According to current ADA guidelines, lowering HbA1c to <7.0% is associated with reductions in microvascular complications of diabetes, and also macrovascular disease (if implemented promptly in newly-diagnosed patients); therefore, HbA1c <7.0% is considered a reasonable target in many nonpregnant adults.38 Consequently, studies often measure the percentage of patients with baseline HbA1c ≥7.0% who have HbA1c reduced to <7.0% at the end of treatment, even though comparison between studies is questionable, as a patient’s baseline HbA1c is a correlate of the likelihood of achieving the target HbA1c.39,40
Table 5 summarizes these data for 24-week clinical trials evaluating empagliflozin versus placebo. More patients with baseline HbA1c ≥7.0% (mean baseline HbA1c approximately 7.9%) achieved HbA1c <7.0% at week 24 with empagliflozin monotherapy (10 or 25 mg) than with placebo (35% and 44% versus 12%, respectively), while 28% of patients receiving sitagliptin 100 mg similarly achieved HbA1c <7.0%.15 A smaller proportion of patients with very poor glycemic control (mean baseline HbA1c 11.5%) achieved HbA1c <7.0% at week 24 with empagliflozin 25 mg (28%; open-label study). A similar trend was observed in studies of empagliflozin in combination with metformin, pioglitazone, and a sulfonylurea.19,21,22,28 In the 104-week study of empagliflozin versus glimepiride, both as add-on to metformin, the proportion of patients achieving HbA1c <7.0% at week 104 was similar between groups (empagliflozin 34%; glimepiride 31%).20 However, the authors commented that significantly fewer patients received rescue therapy on empagliflozin (14.8%) than on glimepiride (23.7%; odds ratio, 0.530 [95% CI, 0.404, 0.696]; P<0.0001).20
Discussion: a patient-centered approach – how could it work in practice?
Overweight and obese patients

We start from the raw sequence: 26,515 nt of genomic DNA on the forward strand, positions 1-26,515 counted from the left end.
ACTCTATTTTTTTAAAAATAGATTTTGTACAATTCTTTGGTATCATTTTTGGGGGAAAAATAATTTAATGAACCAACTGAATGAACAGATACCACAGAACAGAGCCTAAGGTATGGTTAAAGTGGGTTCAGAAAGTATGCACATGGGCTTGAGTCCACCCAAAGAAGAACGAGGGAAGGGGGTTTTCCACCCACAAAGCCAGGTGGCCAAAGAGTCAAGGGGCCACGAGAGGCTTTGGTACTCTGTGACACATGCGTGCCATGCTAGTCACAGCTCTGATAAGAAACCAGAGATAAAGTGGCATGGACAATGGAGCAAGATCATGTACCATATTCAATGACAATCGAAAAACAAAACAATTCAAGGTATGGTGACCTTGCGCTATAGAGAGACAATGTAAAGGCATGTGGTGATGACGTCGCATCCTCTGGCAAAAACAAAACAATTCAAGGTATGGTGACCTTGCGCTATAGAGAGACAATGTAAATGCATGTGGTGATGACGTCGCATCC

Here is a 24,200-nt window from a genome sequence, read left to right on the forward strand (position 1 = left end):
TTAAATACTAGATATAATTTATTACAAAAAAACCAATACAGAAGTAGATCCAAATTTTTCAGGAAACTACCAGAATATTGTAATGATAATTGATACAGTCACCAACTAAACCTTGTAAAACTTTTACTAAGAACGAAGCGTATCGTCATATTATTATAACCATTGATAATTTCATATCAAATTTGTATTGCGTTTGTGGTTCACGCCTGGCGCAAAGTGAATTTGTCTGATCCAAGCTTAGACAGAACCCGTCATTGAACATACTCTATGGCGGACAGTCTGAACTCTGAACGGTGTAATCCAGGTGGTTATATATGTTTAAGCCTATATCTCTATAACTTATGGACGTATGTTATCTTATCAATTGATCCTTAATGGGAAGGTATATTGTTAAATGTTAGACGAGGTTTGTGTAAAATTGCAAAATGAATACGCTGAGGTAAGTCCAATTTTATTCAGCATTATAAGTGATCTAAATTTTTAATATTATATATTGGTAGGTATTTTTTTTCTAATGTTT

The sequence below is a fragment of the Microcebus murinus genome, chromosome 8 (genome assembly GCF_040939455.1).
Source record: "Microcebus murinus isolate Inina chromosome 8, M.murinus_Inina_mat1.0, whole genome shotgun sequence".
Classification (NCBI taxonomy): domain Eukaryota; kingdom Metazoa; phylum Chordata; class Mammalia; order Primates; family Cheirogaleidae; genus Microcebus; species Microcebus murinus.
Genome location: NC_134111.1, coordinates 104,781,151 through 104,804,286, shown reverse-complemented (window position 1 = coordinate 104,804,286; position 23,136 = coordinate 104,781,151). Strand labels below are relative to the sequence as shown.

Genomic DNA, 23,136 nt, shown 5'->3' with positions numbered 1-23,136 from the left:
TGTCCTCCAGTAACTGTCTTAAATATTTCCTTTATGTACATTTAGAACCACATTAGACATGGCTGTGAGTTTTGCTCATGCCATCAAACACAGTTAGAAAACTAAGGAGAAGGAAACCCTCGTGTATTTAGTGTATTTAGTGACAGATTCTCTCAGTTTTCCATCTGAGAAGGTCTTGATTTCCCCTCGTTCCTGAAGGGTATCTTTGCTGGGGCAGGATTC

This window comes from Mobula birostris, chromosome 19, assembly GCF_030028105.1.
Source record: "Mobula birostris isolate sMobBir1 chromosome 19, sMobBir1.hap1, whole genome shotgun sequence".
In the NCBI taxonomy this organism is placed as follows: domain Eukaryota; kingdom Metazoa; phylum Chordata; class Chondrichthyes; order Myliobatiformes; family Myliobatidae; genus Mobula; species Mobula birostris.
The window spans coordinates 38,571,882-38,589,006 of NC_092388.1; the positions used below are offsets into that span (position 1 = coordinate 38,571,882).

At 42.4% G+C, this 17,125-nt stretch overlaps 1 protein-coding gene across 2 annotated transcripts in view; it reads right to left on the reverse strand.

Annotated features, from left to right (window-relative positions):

The impact of medications on bodyweight is a key consideration in T2DM.41 While the impact of weight loss on the risk of cardiovascular events has not been definitively proven, its importance is well established for other factors, such as mobility or quality of life.42 In empagliflozin clinical studies, modest reductions in bodyweight of approximately 2–5 kg (5–10 pounds) were reported. Furthermore, imaging studies confirmed that 90% of the weight loss observed with empagliflozin was due to decreased fat mass, with reduction in abdominal visceral adipose tissue and abdominal subcutaneous adipose tissue.20 This is comparable to the weight loss observed with metformin or GLP-1 RAs of approximately 3 kg (6 pounds).43,44 As already mentioned, DPP-4 inhibitors are weight-neutral, while sulfonylureas, insulin, and thiazolidinediones are associated with weight gain.
As effective therapies for weight loss are limited, clinicians recognize the value of additional weight loss from glucose-lowering agents. For example, although off-label, metformin has been used for weight loss,45 and the GLP-1 RA, liraglutide, was approved for use in chronic weight management.46,47 For obese patients motivated to lose weight, the combination of metformin, GLP-1 RA, and SGLT2 inhibitor is worth considering. In addition, as mentioned, adding empagliflozin in patients with T2DM who require insulin may help to offset insulin-associated weight gain.
Patients with renal impairment
Renal impairment is common in patients with T2DM.48 Patients with advanced renal impairment are a difficult-to-treat population due to the presence of associated comorbidities, reduced drug elimination, and an increased risk of hypoglycemia.49